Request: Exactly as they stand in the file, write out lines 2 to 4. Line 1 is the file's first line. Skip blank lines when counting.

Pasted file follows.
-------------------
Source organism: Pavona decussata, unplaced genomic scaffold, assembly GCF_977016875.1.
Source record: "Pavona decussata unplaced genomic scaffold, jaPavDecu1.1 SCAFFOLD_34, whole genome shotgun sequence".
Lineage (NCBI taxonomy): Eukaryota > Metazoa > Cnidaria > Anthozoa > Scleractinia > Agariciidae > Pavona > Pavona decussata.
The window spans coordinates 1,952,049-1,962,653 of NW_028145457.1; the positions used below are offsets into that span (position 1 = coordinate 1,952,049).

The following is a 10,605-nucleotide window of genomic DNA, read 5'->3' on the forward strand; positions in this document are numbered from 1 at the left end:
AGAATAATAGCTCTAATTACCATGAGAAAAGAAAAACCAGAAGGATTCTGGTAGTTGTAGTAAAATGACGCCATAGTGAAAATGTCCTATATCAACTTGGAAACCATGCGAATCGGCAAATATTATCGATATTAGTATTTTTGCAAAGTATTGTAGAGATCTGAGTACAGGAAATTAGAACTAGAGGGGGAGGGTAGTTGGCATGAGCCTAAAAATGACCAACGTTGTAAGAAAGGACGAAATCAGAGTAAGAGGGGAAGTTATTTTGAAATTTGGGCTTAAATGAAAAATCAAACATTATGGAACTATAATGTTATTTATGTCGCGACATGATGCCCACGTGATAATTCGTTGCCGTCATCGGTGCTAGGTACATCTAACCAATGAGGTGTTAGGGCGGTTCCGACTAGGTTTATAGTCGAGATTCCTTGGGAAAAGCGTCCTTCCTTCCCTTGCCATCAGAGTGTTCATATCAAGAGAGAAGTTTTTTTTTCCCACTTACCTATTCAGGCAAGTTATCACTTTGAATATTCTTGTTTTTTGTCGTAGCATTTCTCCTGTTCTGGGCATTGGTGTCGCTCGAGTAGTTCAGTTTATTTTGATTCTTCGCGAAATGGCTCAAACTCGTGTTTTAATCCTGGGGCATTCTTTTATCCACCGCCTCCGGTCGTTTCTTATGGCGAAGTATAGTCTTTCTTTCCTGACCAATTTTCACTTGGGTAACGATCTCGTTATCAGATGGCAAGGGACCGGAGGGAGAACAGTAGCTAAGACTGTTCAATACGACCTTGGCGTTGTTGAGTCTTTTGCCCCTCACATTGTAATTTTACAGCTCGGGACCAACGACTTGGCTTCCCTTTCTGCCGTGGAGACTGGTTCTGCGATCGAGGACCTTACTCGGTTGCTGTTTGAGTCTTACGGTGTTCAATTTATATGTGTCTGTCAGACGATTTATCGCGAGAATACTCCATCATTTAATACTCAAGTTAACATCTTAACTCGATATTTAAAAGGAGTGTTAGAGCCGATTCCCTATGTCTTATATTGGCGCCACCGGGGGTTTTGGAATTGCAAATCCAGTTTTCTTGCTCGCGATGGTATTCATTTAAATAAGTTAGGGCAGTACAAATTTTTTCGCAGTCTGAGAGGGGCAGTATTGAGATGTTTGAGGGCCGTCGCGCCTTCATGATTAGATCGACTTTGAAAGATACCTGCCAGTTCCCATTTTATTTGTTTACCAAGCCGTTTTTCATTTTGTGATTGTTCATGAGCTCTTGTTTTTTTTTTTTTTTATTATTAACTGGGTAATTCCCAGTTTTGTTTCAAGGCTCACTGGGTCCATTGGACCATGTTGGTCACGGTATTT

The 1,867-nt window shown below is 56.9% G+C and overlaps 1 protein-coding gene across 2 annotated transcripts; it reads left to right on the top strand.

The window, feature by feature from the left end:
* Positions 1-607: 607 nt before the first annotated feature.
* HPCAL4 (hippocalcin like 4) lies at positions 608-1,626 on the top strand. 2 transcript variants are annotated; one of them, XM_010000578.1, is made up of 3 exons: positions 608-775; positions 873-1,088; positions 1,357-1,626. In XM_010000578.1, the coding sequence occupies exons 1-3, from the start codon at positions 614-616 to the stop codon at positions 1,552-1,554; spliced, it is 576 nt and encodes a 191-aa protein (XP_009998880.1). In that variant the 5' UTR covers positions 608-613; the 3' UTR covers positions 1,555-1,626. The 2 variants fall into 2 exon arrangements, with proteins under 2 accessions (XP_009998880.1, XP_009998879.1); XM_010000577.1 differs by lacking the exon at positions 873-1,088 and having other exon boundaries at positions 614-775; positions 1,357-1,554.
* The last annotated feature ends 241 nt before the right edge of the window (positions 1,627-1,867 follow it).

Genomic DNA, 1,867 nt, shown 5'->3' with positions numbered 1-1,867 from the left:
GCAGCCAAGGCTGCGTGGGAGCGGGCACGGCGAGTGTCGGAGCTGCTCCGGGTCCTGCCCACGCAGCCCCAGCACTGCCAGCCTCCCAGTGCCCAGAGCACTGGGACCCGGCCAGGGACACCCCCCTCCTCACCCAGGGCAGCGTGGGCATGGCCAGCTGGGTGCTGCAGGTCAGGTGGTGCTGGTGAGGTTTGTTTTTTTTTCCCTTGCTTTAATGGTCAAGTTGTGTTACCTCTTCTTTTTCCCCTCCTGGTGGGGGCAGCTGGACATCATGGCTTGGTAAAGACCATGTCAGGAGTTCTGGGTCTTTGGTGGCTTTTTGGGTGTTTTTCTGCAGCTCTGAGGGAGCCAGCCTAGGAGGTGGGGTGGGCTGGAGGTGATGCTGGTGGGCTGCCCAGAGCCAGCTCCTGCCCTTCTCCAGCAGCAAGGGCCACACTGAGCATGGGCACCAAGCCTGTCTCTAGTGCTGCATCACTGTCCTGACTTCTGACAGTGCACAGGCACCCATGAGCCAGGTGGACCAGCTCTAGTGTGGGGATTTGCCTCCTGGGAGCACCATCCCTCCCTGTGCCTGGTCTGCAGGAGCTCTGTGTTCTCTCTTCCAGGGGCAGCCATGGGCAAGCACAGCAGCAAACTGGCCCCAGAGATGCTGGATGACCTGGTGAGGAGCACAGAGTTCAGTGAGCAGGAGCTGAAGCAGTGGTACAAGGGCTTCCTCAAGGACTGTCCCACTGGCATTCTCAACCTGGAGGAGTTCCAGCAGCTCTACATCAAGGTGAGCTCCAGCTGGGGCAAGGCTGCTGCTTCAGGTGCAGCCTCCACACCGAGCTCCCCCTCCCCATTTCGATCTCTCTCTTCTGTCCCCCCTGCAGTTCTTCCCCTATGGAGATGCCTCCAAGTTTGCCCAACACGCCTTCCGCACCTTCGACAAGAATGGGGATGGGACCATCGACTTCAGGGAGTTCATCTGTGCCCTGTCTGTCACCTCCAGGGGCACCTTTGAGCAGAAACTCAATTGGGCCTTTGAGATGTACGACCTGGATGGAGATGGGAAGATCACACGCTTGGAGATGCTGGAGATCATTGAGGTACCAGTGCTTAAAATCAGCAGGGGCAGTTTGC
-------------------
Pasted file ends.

Source record: "Pavona decussata unplaced genomic scaffold, jaPavDecu1.1 SCAFFOLD_34, whole genome shotgun sequence".
Lineage (NCBI taxonomy): Eukaryota > Metazoa > Cnidaria > Anthozoa > Scleractinia > Agariciidae > Pavona > Pavona decussata.
The window spans coordinates 1,952,049-1,962,653 of NW_028145457.1; the positions used below are offsets into that span (position 1 = coordinate 1,952,049).